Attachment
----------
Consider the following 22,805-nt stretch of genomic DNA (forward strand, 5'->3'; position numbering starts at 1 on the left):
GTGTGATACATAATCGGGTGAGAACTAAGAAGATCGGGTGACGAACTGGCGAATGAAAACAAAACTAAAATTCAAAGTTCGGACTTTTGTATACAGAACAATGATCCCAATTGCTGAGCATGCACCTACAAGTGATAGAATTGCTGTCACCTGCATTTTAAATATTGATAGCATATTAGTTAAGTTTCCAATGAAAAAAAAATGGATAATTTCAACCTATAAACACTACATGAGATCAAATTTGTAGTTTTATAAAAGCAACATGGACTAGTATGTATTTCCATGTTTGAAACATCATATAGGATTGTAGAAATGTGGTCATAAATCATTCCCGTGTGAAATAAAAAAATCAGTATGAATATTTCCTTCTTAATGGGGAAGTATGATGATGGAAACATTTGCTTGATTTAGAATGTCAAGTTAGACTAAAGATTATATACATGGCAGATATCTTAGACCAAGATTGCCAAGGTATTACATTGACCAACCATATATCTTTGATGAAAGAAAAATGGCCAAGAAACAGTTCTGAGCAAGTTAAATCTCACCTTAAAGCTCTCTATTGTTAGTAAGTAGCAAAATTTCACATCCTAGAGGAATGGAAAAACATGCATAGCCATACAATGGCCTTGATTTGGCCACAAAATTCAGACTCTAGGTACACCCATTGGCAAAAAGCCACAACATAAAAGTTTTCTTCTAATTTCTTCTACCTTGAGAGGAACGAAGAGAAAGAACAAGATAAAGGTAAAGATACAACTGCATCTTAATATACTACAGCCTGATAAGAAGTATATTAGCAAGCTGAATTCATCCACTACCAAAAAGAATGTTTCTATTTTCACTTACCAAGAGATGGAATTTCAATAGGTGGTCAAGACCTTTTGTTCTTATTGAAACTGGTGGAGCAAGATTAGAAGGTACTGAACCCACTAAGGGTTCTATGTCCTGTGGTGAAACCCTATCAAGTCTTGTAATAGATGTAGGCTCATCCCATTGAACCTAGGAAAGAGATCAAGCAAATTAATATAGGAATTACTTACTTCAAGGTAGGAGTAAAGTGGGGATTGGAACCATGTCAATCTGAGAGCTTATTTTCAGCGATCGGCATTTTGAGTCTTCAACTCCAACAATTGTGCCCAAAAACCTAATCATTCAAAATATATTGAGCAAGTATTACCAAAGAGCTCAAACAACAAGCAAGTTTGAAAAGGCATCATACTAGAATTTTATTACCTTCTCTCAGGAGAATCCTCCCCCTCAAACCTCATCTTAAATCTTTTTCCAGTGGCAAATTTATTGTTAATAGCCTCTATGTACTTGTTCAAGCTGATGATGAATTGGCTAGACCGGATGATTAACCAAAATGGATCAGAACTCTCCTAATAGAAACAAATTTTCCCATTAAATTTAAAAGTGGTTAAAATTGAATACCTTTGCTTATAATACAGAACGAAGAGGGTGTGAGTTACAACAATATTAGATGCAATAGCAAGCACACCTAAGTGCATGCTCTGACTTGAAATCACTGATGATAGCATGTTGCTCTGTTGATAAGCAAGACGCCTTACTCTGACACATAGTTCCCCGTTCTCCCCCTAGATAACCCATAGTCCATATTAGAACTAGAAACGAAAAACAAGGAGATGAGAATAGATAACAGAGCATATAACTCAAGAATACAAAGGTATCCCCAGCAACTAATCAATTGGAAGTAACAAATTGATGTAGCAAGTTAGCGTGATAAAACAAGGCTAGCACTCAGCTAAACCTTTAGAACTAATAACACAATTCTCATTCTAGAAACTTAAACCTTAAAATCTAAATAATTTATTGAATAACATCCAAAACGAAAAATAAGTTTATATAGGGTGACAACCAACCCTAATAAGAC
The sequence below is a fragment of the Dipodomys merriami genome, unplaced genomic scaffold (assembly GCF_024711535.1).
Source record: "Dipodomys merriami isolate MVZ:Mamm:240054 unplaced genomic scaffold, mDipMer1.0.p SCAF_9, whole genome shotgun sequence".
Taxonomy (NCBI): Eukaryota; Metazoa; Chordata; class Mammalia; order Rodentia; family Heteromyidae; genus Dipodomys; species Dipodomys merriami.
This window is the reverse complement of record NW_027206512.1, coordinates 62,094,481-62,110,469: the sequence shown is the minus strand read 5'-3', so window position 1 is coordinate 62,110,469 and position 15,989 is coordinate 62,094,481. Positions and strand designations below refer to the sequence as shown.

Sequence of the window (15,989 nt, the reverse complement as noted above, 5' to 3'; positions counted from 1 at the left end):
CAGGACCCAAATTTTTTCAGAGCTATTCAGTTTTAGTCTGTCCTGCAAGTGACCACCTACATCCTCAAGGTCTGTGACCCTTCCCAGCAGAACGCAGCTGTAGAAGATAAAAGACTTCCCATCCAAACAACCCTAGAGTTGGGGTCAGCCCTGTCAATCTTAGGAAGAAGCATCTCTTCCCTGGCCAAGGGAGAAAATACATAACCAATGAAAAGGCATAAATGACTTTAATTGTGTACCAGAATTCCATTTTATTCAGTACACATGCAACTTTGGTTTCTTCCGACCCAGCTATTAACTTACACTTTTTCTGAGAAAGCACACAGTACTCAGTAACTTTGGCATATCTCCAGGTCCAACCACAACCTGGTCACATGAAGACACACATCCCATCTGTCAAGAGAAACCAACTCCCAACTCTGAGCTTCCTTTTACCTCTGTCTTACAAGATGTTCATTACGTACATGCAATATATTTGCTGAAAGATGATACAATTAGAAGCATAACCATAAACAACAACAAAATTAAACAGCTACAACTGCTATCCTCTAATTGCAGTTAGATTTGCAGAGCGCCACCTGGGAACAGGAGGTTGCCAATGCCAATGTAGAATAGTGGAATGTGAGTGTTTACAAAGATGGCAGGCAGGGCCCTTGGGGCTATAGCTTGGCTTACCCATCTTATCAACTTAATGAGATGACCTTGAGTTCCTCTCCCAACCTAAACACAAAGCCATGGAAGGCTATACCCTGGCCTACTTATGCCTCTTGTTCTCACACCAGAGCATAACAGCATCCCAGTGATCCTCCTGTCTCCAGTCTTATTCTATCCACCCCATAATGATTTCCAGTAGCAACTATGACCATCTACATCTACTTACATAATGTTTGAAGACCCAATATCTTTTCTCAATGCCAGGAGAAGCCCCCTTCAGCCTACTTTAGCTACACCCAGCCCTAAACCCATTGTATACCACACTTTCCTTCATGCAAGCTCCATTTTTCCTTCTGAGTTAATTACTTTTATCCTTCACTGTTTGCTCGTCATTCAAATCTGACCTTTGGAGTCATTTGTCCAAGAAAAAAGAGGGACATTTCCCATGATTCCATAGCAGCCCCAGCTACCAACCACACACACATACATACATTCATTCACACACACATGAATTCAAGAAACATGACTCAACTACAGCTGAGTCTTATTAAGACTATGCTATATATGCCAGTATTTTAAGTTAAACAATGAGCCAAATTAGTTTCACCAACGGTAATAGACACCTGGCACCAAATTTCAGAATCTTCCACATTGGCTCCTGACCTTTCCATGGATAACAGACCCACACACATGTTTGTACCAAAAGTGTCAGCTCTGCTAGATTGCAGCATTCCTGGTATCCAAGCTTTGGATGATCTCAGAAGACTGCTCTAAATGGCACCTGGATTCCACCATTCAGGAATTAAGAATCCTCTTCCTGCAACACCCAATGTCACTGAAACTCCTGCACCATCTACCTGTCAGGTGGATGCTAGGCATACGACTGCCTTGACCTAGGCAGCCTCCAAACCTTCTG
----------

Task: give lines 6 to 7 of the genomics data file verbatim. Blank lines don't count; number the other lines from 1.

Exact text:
This window is the reverse complement of record NW_027206512.1, coordinates 62,094,481-62,110,469: the sequence shown is the minus strand read 5'-3', so window position 1 is coordinate 62,110,469 and position 15,989 is coordinate 62,094,481. Positions and strand designations below refer to the sequence as shown.

Sequence of the window (15,989 nt, the reverse complement as noted above, 5' to 3'; positions counted from 1 at the left end):